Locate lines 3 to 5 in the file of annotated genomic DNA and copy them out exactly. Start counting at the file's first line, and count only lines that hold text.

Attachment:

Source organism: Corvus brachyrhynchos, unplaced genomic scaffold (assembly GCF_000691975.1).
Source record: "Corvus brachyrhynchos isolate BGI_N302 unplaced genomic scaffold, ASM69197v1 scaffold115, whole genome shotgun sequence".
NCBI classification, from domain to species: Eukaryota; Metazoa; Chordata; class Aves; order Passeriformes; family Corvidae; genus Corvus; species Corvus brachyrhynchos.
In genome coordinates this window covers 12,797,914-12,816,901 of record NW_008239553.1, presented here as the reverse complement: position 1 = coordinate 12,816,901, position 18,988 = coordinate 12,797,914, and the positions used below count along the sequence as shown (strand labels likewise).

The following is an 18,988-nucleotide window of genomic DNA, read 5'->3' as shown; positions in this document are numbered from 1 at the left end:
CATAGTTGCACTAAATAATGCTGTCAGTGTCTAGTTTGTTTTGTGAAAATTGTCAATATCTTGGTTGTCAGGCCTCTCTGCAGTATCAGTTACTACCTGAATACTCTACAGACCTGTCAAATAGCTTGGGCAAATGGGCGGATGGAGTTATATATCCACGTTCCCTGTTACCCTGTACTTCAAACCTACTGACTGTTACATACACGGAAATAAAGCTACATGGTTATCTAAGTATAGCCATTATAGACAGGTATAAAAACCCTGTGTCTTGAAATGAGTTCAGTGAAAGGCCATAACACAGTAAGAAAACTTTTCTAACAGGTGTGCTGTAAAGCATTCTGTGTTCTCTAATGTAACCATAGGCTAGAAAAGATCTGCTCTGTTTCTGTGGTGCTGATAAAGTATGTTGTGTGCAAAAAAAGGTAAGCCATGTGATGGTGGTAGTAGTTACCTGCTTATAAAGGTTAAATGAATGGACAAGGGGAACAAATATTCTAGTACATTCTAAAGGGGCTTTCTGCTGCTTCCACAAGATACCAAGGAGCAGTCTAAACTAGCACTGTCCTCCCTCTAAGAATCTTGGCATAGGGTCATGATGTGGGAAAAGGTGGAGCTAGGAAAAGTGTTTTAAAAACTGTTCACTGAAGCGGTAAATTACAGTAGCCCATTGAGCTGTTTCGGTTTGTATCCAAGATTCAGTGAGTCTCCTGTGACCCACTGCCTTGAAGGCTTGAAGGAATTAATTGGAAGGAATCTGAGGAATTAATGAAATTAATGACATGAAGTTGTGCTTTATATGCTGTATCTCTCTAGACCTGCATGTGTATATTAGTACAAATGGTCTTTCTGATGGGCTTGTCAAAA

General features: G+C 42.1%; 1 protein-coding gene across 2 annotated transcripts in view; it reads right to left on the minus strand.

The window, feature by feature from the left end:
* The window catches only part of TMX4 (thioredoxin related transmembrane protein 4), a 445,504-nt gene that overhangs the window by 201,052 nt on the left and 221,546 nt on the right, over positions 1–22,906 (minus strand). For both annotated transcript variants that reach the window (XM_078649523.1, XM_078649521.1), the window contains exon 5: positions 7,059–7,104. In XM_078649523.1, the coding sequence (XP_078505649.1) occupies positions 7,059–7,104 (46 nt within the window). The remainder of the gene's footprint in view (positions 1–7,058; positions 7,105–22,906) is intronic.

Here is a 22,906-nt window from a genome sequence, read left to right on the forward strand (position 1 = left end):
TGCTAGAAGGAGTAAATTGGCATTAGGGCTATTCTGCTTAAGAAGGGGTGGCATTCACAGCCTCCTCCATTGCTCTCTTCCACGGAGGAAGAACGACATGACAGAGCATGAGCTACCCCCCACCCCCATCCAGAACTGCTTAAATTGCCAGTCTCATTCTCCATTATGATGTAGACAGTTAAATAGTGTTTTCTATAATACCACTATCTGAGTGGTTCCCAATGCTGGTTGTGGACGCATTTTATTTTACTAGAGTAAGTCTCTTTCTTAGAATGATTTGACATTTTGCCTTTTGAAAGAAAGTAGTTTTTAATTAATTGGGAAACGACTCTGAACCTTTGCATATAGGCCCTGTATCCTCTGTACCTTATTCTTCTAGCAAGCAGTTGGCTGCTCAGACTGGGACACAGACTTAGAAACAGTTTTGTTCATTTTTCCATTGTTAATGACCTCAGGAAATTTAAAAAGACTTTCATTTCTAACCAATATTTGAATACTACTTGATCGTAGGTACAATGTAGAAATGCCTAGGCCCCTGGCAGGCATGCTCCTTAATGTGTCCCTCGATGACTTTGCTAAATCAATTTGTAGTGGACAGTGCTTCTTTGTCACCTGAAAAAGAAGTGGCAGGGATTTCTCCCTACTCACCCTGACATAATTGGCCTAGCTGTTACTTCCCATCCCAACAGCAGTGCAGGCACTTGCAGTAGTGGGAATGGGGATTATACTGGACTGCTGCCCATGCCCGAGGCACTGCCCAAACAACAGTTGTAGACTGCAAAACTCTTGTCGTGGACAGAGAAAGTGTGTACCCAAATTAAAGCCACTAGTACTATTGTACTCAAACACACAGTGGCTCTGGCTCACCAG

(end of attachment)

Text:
NCBI classification, from domain to species: Eukaryota; Metazoa; Chordata; class Aves; order Passeriformes; family Corvidae; genus Corvus; species Corvus brachyrhynchos.
In genome coordinates this window covers 12,797,914-12,816,901 of record NW_008239553.1, presented here as the reverse complement: position 1 = coordinate 12,816,901, position 18,988 = coordinate 12,797,914, and the positions used below count along the sequence as shown (strand labels likewise).

The following is an 18,988-nucleotide window of genomic DNA, read 5'->3' as shown; positions in this document are numbered from 1 at the left end: